A few tips: Choose a neighborhood within walking distance of public transportation, so you’re not stuck renting a car or walking for miles with a kid on your shoulders. And consider whether the building you choose is kid-friendly, including whether it requires hiking lots of stairs. To save even more, try traveling with another family. Putting a few more people into a slightly larger rental home could save you hundreds or even thousands of dollars over a weeklong trip.

Take it slow

If you’re only overseas for a week or 2, it’s tempting to pack your schedule with every attraction you’ve ever wanted to see. Don’t. Instead, plan your days around a couple of things you’re especially excited about, and spend the rest of the days meandering, ducking into shops and peeking down streets you’d never see when hustling from sight to sight. You’ll avoid burnout, especially in the first few jet-lagged days as your kids adjust. And it will help nurture your kids’ love of international travel. You’ll eat more cheaply and more frequently by avoiding the tourist-trap restaurants that lurk near major sights. And you’ll save more by doing less—and that’s money you can put toward your next cheap family vacation out of the country.

Eat small, eat often

American culture is so locked into traditional meal times, it can be hard to break free while traveling abroad. But you can save money and experience more by snacking your way through a new country. As you plan your days, scour travel blogs and guidebooks for the best markets, groceries, bakeries and street-food vendors. Make sure to grab small bites between visiting museums and exploring ruins. You’ll save time and long waits by skipping sit-down meals, and you’ll reduce the risk of a child melting down as you wait for a table. You’ll save money by avoiding big bills at lunch and dinner, especially without paying for all those uneaten kids meals. You might eat just as much in the end, but you’ll burn off more calories by winding down alleys and through town squares in search of your next snack. And you can reinvest those calories burned off in an afternoon gelato.

Going abroad as a family can be intimidating, especially when you factor in costs. But with a little planning, a sound strategy and really comfortable walking shoes, your family can have a trip to remember.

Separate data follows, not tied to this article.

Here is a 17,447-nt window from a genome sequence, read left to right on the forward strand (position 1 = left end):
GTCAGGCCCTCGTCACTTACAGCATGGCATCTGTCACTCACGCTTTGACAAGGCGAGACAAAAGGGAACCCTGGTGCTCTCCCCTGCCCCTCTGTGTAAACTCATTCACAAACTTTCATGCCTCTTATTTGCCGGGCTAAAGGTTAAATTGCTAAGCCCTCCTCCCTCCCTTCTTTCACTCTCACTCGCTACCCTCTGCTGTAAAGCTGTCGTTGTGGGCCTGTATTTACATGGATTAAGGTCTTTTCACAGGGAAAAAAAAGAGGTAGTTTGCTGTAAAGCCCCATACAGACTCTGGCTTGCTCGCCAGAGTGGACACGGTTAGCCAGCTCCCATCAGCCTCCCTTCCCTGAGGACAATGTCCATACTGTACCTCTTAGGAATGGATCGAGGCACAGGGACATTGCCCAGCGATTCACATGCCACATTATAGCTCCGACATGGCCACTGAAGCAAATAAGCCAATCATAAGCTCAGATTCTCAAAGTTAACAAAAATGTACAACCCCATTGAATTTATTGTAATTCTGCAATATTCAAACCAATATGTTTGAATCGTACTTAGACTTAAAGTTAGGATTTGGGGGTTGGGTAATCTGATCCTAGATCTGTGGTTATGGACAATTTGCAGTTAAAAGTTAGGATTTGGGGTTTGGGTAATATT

This site is for educational purposes. The material provided on this site is not intended to provide legal, investment, or financial advice or to indicate the availability or suitability of any Capital One product or service to your unique circumstances. For specific advice about your unique circumstances, you may wish to consult a qualified professional.

  1. “When to go to Europe: Timing your trip” Steves, Rick (n.d.) Retrieved March 28, 2022, from: https://www.ricksteves.com/travel-tips/trip-planning/timing-your-trip
  2. “The Best Time to Visit Jamaica” (July, 16, 2020) Retrieved March 28, 2022, from: https://santorinidave.com/best-time-to-visit-jamaica
  3. “Colombia on a budget: how to explore the beaches, jungles and highlands for less” Dyson, Steph (2022 March, 21). Retrieved March 28, 2022, from: https://www.lonelyplanet.com/articles/colombia-on-a-budget
  4. 56 European Cities by Price: European Backpacker Index” Wade, Roger (March 24, 2022) Retrieved March 28, 2022, from: https://www.priceoftravel.com/1979/european-backpacker-index/
  5. “American Families Can Travel to Europe Again—Here's How to Budget For It” Kelley, Cassie (July 19, 2021) Retrieved March 28, 2022 from: https://www.parents.com/fun/vacation/traveling-with-kids/european-vacation-costs-budget/
  6. The Planet D, “How to Visit Paris on a Budget—20 Tips to Save Money” (January 19, 2022) Retrieved March 29, 2022, from: https://theplanetd.com/visit-paris-on-a-budget/